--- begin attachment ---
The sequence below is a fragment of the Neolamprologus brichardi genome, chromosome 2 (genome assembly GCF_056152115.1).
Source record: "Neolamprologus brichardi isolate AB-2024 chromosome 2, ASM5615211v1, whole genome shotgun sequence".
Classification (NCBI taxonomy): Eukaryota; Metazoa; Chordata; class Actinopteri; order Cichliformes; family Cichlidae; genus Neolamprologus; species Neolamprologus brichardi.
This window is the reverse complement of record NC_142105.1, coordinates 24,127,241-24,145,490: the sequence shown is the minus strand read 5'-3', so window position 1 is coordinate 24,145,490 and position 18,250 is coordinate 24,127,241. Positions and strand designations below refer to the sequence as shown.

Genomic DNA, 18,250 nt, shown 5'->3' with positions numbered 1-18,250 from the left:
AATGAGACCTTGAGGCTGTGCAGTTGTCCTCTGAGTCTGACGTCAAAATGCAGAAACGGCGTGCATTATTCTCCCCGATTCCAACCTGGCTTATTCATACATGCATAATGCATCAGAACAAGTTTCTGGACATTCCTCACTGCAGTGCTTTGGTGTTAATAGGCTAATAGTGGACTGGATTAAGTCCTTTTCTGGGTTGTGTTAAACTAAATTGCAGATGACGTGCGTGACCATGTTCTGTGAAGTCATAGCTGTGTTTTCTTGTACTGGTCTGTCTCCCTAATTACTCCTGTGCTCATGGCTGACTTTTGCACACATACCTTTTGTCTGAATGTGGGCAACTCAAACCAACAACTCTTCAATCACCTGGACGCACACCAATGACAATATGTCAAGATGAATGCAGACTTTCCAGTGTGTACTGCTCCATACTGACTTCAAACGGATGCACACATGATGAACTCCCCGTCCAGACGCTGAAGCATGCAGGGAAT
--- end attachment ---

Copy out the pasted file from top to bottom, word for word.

The sequence below is a fragment of the Neolamprologus brichardi genome, chromosome 2 (genome assembly GCF_056152115.1).
Source record: "Neolamprologus brichardi isolate AB-2024 chromosome 2, ASM5615211v1, whole genome shotgun sequence".
Classification (NCBI taxonomy): Eukaryota; Metazoa; Chordata; class Actinopteri; order Cichliformes; family Cichlidae; genus Neolamprologus; species Neolamprologus brichardi.
This window is the reverse complement of record NC_142105.1, coordinates 24,127,241-24,145,490: the sequence shown is the minus strand read 5'-3', so window position 1 is coordinate 24,145,490 and position 18,250 is coordinate 24,127,241. Positions and strand designations below refer to the sequence as shown.

Genomic DNA, 18,250 nt, shown 5'->3' with positions numbered 1-18,250 from the left:
AATGAGACCTTGAGGCTGTGCAGTTGTCCTCTGAGTCTGACGTCAAAATGCAGAAACGGCGTGCATTATTCTCCCCGATTCCAACCTGGCTTATTCATACATGCATAATGCATCAGAACAAGTTTCTGGACATTCCTCACTGCAGTGCTTTGGTGTTAATAGGCTAATAGTGGACTGGATTAAGTCCTTTTCTGGGTTGTGTTAAACTAAATTGCAGATGACGTGCGTGACCATGTTCTGTGAAGTCATAGCTGTGTTTTCTTGTACTGGTCTGTCTCCCTAATTACTCCTGTGCTCATGGCTGACTTTTGCACACATACCTTTTGTCTGAATGTGGGCAACTCAAACCAACAACTCTTCAATCACCTGGACGCACACCAATGACAATATGTCAAGATGAATGCAGACTTTCCAGTGTGTACTGCTCCATACTGACTTCAAACGGATGCACACATGATGAACTCCCCGTCCAGACGCTGAAGCATGCAGGGAAT